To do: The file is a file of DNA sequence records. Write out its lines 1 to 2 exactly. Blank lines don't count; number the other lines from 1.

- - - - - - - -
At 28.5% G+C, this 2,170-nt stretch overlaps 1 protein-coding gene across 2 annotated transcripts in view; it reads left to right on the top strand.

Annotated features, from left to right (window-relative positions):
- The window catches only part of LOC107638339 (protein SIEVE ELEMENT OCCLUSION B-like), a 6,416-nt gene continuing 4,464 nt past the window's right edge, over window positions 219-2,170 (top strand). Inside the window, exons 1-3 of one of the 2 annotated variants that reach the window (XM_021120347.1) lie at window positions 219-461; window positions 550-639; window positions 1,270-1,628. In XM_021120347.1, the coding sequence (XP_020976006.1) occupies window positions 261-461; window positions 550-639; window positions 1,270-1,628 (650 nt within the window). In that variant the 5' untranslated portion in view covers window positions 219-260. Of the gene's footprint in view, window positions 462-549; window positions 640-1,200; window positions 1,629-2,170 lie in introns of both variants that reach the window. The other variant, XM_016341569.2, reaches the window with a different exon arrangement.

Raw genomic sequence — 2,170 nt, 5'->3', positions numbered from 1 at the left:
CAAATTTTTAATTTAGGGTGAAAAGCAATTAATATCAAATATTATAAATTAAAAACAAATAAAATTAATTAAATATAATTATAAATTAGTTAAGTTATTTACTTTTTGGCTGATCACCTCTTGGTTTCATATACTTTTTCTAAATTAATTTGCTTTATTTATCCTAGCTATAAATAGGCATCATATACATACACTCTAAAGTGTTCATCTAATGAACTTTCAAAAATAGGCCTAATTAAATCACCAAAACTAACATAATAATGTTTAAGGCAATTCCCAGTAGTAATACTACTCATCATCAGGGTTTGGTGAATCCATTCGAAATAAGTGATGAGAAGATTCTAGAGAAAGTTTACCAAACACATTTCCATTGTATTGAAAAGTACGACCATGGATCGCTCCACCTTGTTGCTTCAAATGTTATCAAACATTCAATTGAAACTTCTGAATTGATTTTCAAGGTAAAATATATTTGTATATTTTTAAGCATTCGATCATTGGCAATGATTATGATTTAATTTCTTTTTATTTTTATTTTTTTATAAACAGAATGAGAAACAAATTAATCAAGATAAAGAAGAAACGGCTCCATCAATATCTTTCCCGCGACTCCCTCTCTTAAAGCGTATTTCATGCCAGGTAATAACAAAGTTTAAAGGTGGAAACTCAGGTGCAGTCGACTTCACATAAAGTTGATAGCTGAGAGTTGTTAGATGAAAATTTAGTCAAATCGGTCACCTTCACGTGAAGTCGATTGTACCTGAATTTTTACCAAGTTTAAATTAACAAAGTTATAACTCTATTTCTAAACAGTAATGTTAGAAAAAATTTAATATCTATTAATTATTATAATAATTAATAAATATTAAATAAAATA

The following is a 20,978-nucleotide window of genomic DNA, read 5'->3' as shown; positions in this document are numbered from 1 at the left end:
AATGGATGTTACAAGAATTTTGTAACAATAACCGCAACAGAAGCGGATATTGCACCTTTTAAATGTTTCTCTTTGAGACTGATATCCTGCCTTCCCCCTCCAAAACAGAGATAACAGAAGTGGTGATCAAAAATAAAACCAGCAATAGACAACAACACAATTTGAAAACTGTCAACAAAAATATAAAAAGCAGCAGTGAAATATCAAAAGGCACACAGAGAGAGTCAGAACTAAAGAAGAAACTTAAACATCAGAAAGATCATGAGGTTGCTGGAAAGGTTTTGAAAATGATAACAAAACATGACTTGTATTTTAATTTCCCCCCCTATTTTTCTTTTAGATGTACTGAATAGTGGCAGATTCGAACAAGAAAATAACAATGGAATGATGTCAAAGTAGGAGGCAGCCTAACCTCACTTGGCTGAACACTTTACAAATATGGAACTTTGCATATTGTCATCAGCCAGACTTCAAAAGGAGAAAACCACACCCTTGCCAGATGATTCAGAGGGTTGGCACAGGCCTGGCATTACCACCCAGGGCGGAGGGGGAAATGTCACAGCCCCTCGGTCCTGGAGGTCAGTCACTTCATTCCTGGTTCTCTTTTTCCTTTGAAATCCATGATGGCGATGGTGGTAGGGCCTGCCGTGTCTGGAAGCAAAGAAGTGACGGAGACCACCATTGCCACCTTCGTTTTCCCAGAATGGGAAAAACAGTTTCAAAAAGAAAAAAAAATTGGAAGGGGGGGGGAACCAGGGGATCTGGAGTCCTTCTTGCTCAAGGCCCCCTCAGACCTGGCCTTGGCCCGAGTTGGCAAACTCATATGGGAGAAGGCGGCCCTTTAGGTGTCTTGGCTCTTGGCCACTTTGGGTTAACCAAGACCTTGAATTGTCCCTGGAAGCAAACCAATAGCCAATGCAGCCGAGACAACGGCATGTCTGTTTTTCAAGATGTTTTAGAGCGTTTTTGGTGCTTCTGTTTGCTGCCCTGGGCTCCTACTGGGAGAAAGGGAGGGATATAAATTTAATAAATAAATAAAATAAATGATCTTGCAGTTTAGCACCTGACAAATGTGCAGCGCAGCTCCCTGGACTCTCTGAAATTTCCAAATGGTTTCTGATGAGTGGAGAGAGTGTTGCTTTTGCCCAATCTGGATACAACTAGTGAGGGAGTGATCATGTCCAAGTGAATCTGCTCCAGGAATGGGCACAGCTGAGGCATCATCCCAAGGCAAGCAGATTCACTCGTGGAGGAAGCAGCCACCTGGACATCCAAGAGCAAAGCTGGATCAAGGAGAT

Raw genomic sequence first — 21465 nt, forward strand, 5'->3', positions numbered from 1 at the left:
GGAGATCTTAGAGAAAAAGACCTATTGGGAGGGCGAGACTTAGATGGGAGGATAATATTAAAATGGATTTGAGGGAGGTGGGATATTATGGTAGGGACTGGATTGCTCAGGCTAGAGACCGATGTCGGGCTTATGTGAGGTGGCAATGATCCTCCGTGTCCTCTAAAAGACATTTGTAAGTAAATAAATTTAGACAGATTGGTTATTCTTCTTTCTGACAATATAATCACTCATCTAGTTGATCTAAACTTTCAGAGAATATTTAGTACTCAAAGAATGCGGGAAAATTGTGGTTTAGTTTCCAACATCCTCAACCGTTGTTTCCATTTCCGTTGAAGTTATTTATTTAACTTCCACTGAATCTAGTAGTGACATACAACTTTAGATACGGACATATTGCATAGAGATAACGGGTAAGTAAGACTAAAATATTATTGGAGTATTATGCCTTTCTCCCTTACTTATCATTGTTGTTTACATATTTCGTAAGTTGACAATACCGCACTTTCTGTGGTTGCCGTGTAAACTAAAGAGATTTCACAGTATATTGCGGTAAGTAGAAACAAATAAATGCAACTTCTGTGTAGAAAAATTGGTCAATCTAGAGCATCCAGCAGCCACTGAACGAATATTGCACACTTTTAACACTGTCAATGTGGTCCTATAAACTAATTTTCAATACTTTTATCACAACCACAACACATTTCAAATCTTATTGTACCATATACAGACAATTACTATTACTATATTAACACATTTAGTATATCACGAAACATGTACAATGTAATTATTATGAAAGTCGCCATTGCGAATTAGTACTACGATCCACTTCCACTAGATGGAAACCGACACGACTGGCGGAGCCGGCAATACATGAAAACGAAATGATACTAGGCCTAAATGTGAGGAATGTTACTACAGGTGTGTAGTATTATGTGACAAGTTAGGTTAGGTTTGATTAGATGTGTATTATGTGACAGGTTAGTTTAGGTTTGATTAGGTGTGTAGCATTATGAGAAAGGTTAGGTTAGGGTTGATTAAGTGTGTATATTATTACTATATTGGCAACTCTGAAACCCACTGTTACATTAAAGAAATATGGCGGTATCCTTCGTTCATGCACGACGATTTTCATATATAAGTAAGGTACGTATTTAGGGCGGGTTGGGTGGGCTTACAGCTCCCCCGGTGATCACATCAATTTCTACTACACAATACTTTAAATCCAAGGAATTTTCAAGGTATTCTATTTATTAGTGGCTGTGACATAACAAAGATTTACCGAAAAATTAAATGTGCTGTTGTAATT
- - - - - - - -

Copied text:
At 28.5% G+C, this 2,170-nt stretch overlaps 1 protein-coding gene across 2 annotated transcripts in view; it reads left to right on the top strand.

Annotated features, from left to right (window-relative positions):